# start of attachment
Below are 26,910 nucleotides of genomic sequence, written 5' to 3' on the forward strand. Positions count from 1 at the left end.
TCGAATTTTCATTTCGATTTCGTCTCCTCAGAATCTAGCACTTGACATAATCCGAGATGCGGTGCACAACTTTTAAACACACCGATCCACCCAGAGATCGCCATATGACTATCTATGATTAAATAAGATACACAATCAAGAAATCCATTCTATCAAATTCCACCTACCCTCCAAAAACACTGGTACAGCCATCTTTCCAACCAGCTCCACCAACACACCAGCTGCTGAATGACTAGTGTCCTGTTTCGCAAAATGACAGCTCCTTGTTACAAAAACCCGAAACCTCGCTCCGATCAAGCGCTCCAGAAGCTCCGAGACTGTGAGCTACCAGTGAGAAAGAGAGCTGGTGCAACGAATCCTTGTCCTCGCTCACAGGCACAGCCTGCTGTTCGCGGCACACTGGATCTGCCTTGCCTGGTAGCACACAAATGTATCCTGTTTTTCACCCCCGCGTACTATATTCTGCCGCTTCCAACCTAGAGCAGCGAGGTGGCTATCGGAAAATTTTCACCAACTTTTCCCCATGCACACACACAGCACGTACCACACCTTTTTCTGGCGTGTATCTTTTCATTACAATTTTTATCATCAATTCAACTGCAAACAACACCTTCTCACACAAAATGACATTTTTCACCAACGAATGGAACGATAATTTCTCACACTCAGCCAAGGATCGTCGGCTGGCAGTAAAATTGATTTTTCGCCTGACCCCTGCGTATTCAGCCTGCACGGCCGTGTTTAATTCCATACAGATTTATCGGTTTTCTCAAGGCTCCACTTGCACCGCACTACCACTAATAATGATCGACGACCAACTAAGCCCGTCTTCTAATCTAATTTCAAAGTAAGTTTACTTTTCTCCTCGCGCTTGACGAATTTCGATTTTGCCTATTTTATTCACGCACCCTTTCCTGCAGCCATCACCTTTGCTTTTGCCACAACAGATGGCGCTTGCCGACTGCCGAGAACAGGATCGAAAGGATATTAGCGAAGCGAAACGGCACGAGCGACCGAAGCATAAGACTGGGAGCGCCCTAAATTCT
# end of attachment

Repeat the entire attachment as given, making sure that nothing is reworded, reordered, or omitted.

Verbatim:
Below are 26,910 nucleotides of genomic sequence, written 5' to 3' on the forward strand. Positions count from 1 at the left end.
TCGAATTTTCATTTCGATTTCGTCTCCTCAGAATCTAGCACTTGACATAATCCGAGATGCGGTGCACAACTTTTAAACACACCGATCCACCCAGAGATCGCCATATGACTATCTATGATTAAATAAGATACACAATCAAGAAATCCATTCTATCAAATTCCACCTACCCTCCAAAAACACTGGTACAGCCATCTTTCCAACCAGCTCCACCAACACACCAGCTGCTGAATGACTAGTGTCCTGTTTCGCAAAATGACAGCTCCTTGTTACAAAAACCCGAAACCTCGCTCCGATCAAGCGCTCCAGAAGCTCCGAGACTGTGAGCTACCAGTGAGAAAGAGAGCTGGTGCAACGAATCCTTGTCCTCGCTCACAGGCACAGCCTGCTGTTCGCGGCACACTGGATCTGCCTTGCCTGGTAGCACACAAATGTATCCTGTTTTTCACCCCCGCGTACTATATTCTGCCGCTTCCAACCTAGAGCAGCGAGGTGGCTATCGGAAAATTTTCACCAACTTTTCCCCATGCACACACACAGCACGTACCACACCTTTTTCTGGCGTGTATCTTTTCATTACAATTTTTATCATCAATTCAACTGCAAACAACACCTTCTCACACAAAATGACATTTTTCACCAACGAATGGAACGATAATTTCTCACACTCAGCCAAGGATCGTCGGCTGGCAGTAAAATTGATTTTTCGCCTGACCCCTGCGTATTCAGCCTGCACGGCCGTGTTTAATTCCATACAGATTTATCGGTTTTCTCAAGGCTCCACTTGCACCGCACTACCACTAATAATGATCGACGACCAACTAAGCCCGTCTTCTAATCTAATTTCAAAGTAAGTTTACTTTTCTCCTCGCGCTTGACGAATTTCGATTTTGCCTATTTTATTCACGCACCCTTTCCTGCAGCCATCACCTTTGCTTTTGCCACAACAGATGGCGCTTGCCGACTGCCGAGAACAGGATCGAAAGGATATTAGCGAAGCGAAACGGCACGAGCGACCGAAGCATAAGACTGGGAGCGCCCTAAATTCT